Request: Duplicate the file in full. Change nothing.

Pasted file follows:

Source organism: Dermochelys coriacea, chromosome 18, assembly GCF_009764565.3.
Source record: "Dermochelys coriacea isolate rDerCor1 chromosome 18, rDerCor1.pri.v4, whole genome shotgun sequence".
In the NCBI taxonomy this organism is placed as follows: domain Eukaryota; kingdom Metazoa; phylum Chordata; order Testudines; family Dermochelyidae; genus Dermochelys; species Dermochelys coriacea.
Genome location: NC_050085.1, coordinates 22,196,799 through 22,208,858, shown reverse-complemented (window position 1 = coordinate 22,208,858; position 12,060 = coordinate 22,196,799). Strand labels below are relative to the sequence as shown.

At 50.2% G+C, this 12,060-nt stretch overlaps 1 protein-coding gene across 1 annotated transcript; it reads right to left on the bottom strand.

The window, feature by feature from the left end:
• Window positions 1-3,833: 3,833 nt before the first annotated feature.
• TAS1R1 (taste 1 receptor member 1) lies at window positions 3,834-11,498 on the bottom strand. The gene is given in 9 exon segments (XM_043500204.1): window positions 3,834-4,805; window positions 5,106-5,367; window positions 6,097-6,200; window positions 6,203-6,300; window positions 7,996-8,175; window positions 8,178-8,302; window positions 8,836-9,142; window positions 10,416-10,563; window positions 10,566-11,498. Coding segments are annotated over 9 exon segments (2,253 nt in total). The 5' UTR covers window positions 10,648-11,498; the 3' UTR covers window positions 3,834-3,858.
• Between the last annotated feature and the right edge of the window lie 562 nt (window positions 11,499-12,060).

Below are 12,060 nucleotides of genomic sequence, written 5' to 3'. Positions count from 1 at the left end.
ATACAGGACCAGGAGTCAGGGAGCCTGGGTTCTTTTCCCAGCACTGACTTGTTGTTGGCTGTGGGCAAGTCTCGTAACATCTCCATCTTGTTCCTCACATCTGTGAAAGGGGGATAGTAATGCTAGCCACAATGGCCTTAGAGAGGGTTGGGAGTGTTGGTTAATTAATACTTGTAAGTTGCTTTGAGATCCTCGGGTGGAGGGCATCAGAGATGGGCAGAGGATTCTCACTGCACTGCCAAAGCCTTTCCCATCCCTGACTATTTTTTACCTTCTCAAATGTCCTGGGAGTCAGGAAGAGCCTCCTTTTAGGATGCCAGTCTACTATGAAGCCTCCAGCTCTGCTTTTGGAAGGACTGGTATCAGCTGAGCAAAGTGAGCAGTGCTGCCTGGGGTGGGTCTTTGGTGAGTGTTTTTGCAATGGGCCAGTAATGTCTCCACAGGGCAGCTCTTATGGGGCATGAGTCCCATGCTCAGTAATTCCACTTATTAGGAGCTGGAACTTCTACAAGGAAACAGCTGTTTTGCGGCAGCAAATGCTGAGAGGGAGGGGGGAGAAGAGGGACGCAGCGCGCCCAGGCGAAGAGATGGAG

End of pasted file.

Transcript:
Source organism: Dermochelys coriacea, chromosome 18, assembly GCF_009764565.3.
Source record: "Dermochelys coriacea isolate rDerCor1 chromosome 18, rDerCor1.pri.v4, whole genome shotgun sequence".
In the NCBI taxonomy this organism is placed as follows: domain Eukaryota; kingdom Metazoa; phylum Chordata; order Testudines; family Dermochelyidae; genus Dermochelys; species Dermochelys coriacea.
Genome location: NC_050085.1, coordinates 22,196,799 through 22,208,858, shown reverse-complemented (window position 1 = coordinate 22,208,858; position 12,060 = coordinate 22,196,799). Strand labels below are relative to the sequence as shown.

At 50.2% G+C, this 12,060-nt stretch overlaps 1 protein-coding gene across 1 annotated transcript; it reads right to left on the bottom strand.

The window, feature by feature from the left end:
• Window positions 1-3,833: 3,833 nt before the first annotated feature.
• TAS1R1 (taste 1 receptor member 1) lies at window positions 3,834-11,498 on the bottom strand. The gene is given in 9 exon segments (XM_043500204.1): window positions 3,834-4,805; window positions 5,106-5,367; window positions 6,097-6,200; window positions 6,203-6,300; window positions 7,996-8,175; window positions 8,178-8,302; window positions 8,836-9,142; window positions 10,416-10,563; window positions 10,566-11,498. Coding segments are annotated over 9 exon segments (2,253 nt in total). The 5' UTR covers window positions 10,648-11,498; the 3' UTR covers window positions 3,834-3,858.
• Between the last annotated feature and the right edge of the window lie 562 nt (window positions 11,499-12,060).

Below are 12,060 nucleotides of genomic sequence, written 5' to 3'. Positions count from 1 at the left end.
ATACAGGACCAGGAGTCAGGGAGCCTGGGTTCTTTTCCCAGCACTGACTTGTTGTTGGCTGTGGGCAAGTCTCGTAACATCTCCATCTTGTTCCTCACATCTGTGAAAGGGGGATAGTAATGCTAGCCACAATGGCCTTAGAGAGGGTTGGGAGTGTTGGTTAATTAATACTTGTAAGTTGCTTTGAGATCCTCGGGTGGAGGGCATCAGAGATGGGCAGAGGATTCTCACTGCACTGCCAAAGCCTTTCCCATCCCTGACTATTTTTTACCTTCTCAAATGTCCTGGGAGTCAGGAAGAGCCTCCTTTTAGGATGCCAGTCTACTATGAAGCCTCCAGCTCTGCTTTTGGAAGGACTGGTATCAGCTGAGCAAAGTGAGCAGTGCTGCCTGGGGTGGGTCTTTGGTGAGTGTTTTTGCAATGGGCCAGTAATGTCTCCACAGGGCAGCTCTTATGGGGCATGAGTCCCATGCTCAGTAATTCCACTTATTAGGAGCTGGAACTTCTACAAGGAAACAGCTGTTTTGCGGCAGCAAATGCTGAGAGGGAGGGGGGAGAAGAGGGACGCAGCGCGCCCAGGCGAAGAGATGGAG